The desire of many Croatian companies, institutions and state bodies is to create a digital Croatia, in which the country’s draconian and almost masochistic love of paperwork and stamps are banished to the past and recalled only as a bad memory. Despite the wishes of many, it seems that the dream of a digital Croatia will take a while to become a reality.
As Bernard Ivezic/Poslovni Dnevnik writes on the 25th of December, 2018, the increase in the number of employees of various digital professionals in Croatian companies, and the retention of qualified digital professionals in Croatia, are two key goals for the establishment of the national coalition for digital skills and jobs.
A new body, coordinated by the Croatian Employers’ Association (HUP), has kicked off with its work in Croatia. Representatives of HUP-ICT Association, the Croatian Government, the Ministry of Science and Education and the Ministry of Labour signed a memorandum on the establishment of the national coalition for digital skills and jobs.
Davor Majetić, CEO of HUP, says that digitalisation is now absolutely imperative for all companies which want to be competitive on today’s market, and this is felt by the significant change that we have experienced in Croatia since 1997 in terms of jobs and employment.
“We lack digital skills and ICT professionals in all industries, and we’re continuing to persuade people that the issue of digital skills is a matter of 21st century literacy, a standard without which our children will not be ready for the labour market,” stated Majetić, adding that in solving this very issue lies an opportunity for the national coalition for digital skills and jobs.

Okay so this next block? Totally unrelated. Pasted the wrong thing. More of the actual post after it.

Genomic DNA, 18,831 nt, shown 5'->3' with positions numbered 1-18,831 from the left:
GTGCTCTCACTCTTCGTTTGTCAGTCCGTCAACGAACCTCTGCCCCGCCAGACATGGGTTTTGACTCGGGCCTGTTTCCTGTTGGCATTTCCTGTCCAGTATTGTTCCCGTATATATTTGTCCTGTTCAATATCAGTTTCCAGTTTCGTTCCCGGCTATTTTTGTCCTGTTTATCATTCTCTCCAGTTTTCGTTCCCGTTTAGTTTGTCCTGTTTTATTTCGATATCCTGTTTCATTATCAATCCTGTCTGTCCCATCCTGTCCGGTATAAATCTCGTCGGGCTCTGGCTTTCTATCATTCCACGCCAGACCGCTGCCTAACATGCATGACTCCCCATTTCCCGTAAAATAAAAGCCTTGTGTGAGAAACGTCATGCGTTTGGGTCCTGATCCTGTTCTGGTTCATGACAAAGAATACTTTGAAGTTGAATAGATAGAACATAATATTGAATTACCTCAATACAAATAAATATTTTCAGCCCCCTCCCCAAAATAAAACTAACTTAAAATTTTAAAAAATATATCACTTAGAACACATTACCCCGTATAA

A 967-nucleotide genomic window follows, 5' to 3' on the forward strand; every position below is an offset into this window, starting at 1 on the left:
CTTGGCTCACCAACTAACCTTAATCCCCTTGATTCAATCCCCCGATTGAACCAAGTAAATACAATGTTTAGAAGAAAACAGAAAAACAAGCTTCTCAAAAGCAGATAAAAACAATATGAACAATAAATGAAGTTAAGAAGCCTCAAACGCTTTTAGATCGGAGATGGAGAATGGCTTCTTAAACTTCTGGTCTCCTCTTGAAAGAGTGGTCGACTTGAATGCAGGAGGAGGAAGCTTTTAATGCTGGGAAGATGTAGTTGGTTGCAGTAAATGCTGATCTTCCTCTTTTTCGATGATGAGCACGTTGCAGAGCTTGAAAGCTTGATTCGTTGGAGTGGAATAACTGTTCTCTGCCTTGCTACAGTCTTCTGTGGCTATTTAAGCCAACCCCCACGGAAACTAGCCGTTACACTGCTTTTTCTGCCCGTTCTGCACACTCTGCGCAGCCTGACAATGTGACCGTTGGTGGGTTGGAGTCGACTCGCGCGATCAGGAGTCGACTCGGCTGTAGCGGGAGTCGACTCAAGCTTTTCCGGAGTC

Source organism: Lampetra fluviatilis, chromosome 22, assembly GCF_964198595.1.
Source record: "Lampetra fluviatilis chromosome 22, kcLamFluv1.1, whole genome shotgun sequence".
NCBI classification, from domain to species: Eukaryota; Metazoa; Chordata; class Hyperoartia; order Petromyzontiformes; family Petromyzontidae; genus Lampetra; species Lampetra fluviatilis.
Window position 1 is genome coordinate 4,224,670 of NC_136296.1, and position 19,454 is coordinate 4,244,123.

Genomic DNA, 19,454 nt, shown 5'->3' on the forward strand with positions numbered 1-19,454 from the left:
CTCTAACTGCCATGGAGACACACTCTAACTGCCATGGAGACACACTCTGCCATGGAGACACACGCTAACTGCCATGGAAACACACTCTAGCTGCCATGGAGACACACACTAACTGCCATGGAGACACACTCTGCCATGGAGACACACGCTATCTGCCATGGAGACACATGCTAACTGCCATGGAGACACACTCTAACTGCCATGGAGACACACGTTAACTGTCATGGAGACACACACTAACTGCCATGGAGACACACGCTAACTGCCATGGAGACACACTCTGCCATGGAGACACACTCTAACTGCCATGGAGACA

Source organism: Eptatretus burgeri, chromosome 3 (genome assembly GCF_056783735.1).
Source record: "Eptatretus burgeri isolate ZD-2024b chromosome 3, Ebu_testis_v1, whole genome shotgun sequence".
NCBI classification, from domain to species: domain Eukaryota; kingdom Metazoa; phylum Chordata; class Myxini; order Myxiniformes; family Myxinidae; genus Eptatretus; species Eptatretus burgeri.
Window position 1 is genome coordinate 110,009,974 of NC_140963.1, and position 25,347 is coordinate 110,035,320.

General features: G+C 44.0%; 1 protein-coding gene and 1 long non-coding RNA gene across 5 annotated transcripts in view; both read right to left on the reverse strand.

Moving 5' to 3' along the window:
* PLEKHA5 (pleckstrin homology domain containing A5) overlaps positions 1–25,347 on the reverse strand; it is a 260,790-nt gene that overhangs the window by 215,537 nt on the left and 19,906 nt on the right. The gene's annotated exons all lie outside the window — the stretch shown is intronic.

Boris Drilo, President of HUP ICT Association and member of the Croatian Telecommunications Board, said that their ultimate desire is to move the current ICT sector’s positive momentum over into other sectors of the economy and transform the Croatian economy into a digital economy.
He says that in Croatia’s neighbouring countries, as well as in the rest of the European Union, the ratio is in favor of having a digital economy, as opposed to the traditional 3:1 contribution to the overall GDP of the country. He claims that the situation in Croatia is currently the other way around, adding that Croatia currently has about 50,000 ICT experts, and that the country needs 200,000 citizens with advanced digital skills for further market competition at an international level.
Bernard Gršić, State Secretary of the Central State Office for Digital Society Development, stressed that the work of this body is supported by the Croatian Government.
“This coalition should address the challenges of multi-level digital skills, and the work of the coalition is being supported by the Government of the Republic of Croatia and by Prime Minister Andrej Plenković,” Gršić said.
Hrvoje Balen, Vice President of the HUP-ICT Association, who is also a member of Algebra board, says that the Republic of Croatia is experiencing a significant increase in the emigration of younger and highly educated individuals, he therefore highlighted the two main goals set by the coalition: an overall increase in the number of digital professionals, and their retention here in Croatia.
This Croatian coalition will likely become a leading power in the creation of a digital Croatia and is part of the grand coalition for digital jobs initiative, which was initially launched three years ago by the European Commission with the aim of linking the economy, educational institutions, and the state together to work on the general development of digital competencies.
Is digital Croatia on a concrete path to reality? Only time will tell.